A few weeks ago, high school students at Windermere Secondary School helped Be The Change Earth Alliance launch a series of zero waste workshops that between now and June will engage thousands of students to think critically on their food consumption patterns, waste behaviours, and buying habits. This City of Vancouver funded project is one of many action oriented initiatives engaging the general public in sustainability behaviour change.
Over the next few months’ students will take and record measurable zero waste actions in the hopes of reducing their individual, home, and school Waste Footprints. This approach to climate change mitigation addresses the ongoing challenge faced by cities in engaging citizens on the impact their behaviours have on the climate.
Workshop connects local zero waste initiatives to climate change and supports the 'greening' of Vancouver schools. It explores the issue of waste in detail, introducing students to waste-related topics such as recycling, disposables, Vancouver's litter problem, and over-consumption. Students are invited to explore waste-related topics and to take personal actions and give short presentations to their fellow students about potential actions and solutions to the waste problem.
“Students are eager to learn. We share the belief with the City of Vancouver that youth will hold the largest burden of climate change and should therefore be engaged in the solution,” says Erin Leckie, BTCEA’s Executive Director. BTCEA has been delivering action oriented education on sustainability issues to students since 2011.
Greenest Schools = Greenest City
Vancouver residents have an ecological footprint three times larger than the global average. In 2011, the city announced its goal to reduce its Ecological Footprint by 33% below 2006 levels by 2020 and achieve one-planet living by 2050. The Vancouver School Board is putting forward a renewed vision for district sustainability and student leadership will be a big success factor, says the VSB’s Sustainability Coordinator, Ashley Bangsund. “We are doubling down on our commitment to help the city get to the goal of zero waste/zero carbon by 2020 by engaging as many students as possible.”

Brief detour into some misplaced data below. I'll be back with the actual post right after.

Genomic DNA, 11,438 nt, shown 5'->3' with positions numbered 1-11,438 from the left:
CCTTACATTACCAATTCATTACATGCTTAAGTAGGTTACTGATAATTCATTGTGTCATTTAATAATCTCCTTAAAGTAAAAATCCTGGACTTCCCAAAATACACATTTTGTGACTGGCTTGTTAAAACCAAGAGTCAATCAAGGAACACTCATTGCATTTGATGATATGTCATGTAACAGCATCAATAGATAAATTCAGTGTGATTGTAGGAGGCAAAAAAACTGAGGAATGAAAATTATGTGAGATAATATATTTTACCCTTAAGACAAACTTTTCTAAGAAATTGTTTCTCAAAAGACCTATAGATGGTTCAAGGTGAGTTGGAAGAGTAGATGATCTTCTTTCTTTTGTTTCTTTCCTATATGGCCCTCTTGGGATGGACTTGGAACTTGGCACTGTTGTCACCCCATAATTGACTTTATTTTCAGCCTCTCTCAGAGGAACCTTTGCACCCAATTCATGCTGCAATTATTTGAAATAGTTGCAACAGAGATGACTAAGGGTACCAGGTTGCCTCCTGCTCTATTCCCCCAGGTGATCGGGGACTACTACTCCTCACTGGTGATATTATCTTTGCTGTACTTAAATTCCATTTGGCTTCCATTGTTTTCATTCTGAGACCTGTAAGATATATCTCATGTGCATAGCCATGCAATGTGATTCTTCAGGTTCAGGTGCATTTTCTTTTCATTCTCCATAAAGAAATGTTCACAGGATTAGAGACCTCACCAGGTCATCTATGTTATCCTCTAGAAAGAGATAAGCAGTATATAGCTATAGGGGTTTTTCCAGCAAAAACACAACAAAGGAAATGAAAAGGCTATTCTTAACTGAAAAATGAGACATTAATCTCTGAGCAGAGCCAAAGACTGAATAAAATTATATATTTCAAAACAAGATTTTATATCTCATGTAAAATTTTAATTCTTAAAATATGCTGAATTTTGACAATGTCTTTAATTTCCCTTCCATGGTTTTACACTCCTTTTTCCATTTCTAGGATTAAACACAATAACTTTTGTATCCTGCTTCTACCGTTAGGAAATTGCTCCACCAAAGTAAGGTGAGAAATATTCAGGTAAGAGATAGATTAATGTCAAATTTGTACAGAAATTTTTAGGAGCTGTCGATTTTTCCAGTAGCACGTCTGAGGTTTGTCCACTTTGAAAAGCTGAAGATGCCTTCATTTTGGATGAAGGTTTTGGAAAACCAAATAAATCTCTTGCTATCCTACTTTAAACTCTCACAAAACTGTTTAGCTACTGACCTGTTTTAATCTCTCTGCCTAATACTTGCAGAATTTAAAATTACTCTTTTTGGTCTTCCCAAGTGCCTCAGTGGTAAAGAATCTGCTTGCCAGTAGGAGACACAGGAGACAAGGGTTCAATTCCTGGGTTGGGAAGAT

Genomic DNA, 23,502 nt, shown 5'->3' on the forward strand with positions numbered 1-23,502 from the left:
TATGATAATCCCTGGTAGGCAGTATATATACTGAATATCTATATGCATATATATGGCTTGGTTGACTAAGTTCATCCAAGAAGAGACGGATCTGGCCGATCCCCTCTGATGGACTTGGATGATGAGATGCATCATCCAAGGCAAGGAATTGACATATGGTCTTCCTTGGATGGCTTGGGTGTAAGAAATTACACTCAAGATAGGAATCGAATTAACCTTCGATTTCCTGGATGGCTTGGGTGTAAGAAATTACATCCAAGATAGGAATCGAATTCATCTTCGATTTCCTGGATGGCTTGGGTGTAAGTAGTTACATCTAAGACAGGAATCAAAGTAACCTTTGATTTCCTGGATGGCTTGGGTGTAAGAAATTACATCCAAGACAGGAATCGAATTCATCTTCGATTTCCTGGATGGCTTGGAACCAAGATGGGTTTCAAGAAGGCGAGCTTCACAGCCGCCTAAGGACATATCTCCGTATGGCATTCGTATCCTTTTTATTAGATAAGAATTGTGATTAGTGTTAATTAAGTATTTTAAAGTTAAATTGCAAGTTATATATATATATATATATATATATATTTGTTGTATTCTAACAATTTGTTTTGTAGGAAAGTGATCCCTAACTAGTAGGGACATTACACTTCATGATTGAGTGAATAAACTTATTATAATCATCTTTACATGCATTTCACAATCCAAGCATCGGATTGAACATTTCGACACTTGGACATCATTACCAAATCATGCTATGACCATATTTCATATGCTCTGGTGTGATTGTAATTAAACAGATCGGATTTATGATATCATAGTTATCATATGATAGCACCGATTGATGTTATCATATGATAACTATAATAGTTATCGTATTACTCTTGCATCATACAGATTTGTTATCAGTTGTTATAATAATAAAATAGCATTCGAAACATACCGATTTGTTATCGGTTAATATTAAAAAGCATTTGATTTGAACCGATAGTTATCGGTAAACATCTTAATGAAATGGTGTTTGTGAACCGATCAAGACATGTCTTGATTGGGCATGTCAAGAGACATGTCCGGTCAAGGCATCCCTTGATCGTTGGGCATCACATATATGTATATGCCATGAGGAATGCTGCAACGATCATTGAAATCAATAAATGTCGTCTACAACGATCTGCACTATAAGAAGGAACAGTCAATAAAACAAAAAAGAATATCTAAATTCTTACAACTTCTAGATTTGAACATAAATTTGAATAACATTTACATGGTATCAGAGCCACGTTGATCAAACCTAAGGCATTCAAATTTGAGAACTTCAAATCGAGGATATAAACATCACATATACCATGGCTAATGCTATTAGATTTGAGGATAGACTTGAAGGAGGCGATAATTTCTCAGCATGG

Between 2010 and 2015, BTCEA has engaged 17,000 students in sustainability education. We believe our overall Environmental Footprint is getting significantly smaller each time we educate a student on their role in creating a shift towards a sustainable culture.
Moving Past The Bin
Vancouver is taking steps to improve its Ecological Footprint, which means getting youth on side. Students are really an untapped resource for sustainability performance improvements says Jen Holden, BTCEA’s Communications and Development Coordinator. “Children and youth have a significant influence on the patterns of their parents. From what food is bought to how waste is handled. When students ask their parents to change things for the betterment of the planet, the odds are, they listen.” This makes it easier for the City of Vancouver to engage more with less.
Youth empowerment can be very vulnerable, frustration can often lead student back to apathy, which is why teacher support and encouragement are key to motivating them towards sustained action. “Students are feeling more frustrated by the actions of their peers when they chose to place waste in the wrong bins,” reflects Petra Rempel, science teacher at Windemere.
Despite this, students are consuming more consciously – waiting to purchase items and asking whether they need something or merely want it. “Students are even considering packaging when making purchases and discussing with their families on how to produce less waste.”